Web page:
Election Study: Switching from Paper to Online Could Save CA Counties Millions
Sending less paper and more e-mail could save California counties loads of money come election time.
A new study on California elections finds that money could be saved if counties made better use of technology and reduced printing and mailing paper voter guides and sample ballots. Doug Chapin, Pew Center on the States' director of election initiatives, says a state law that took effect Jan. 1 makes this possible.
"I think as more and more Americans and Californians get online and use electronic devices, their use of and reliance on paper declines appropriately."
California counties spent up to 46 percent of their total election costs mailing paper sample ballots in the 2008 general election, with Los Angeles alone spending nearly $6 million. The study found that counties still could save money even if a portion of voters chose online election materials. For example, San Francisco County could save nearly $200,000 if just 15 percent of voters received only electronic mailings.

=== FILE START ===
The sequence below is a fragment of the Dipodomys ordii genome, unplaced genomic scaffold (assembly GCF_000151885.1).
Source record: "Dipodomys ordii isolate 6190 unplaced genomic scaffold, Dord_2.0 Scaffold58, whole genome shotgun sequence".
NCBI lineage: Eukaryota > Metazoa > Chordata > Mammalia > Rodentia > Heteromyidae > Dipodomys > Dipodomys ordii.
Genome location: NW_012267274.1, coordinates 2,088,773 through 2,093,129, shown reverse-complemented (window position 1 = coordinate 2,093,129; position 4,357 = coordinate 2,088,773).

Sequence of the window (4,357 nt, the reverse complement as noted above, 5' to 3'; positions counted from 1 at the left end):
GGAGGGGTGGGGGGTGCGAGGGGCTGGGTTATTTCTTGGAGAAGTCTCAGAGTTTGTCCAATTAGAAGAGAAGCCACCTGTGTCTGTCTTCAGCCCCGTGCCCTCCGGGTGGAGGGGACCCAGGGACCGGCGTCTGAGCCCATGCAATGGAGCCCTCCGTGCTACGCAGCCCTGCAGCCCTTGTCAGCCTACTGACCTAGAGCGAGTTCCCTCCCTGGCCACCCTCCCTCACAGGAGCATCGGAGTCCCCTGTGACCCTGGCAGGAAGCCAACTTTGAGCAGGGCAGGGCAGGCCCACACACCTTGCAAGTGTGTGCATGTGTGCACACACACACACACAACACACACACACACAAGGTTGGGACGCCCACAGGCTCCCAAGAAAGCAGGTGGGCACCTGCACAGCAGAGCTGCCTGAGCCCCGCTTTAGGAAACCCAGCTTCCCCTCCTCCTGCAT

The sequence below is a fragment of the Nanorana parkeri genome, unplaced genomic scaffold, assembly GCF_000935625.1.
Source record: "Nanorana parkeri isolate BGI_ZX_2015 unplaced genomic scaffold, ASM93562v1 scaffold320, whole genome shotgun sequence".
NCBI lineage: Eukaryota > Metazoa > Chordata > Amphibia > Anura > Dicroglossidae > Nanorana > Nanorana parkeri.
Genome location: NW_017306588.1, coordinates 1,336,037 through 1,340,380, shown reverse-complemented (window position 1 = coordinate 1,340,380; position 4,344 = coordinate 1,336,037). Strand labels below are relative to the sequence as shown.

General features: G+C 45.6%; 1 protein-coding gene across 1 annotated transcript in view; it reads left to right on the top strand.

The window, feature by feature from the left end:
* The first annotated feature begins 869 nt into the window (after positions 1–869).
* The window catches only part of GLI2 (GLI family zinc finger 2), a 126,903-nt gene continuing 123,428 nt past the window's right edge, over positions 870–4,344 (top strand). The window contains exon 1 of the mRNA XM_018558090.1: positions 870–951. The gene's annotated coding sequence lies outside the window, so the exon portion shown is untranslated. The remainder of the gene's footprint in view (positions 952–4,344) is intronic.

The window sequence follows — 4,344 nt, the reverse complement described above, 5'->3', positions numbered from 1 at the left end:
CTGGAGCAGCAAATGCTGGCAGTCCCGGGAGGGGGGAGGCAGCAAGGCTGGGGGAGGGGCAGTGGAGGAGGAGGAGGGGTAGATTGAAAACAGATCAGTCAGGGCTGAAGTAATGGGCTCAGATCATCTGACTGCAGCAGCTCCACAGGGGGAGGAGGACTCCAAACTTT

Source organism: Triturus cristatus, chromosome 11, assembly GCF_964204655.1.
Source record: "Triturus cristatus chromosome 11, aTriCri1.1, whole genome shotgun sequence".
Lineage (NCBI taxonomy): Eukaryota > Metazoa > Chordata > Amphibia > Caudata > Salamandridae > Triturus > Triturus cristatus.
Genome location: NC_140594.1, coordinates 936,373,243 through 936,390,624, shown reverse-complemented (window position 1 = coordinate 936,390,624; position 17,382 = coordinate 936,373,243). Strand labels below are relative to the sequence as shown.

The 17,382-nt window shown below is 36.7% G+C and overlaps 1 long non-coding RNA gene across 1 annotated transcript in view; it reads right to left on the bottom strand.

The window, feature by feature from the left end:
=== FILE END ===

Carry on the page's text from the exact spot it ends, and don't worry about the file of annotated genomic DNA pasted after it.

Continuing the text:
Counties which still want to print and mail election materials could save money by mailing just one copy of information per household, Chapin says. A county as small as Amador could save $10,000, he says, while Los Angeles could save more than $2 million.
"There's some serious money to be saved simply by not sending duplicative pieces of mail to voters all in the same household."
The Pew study is online at pewcenteronthestates.org.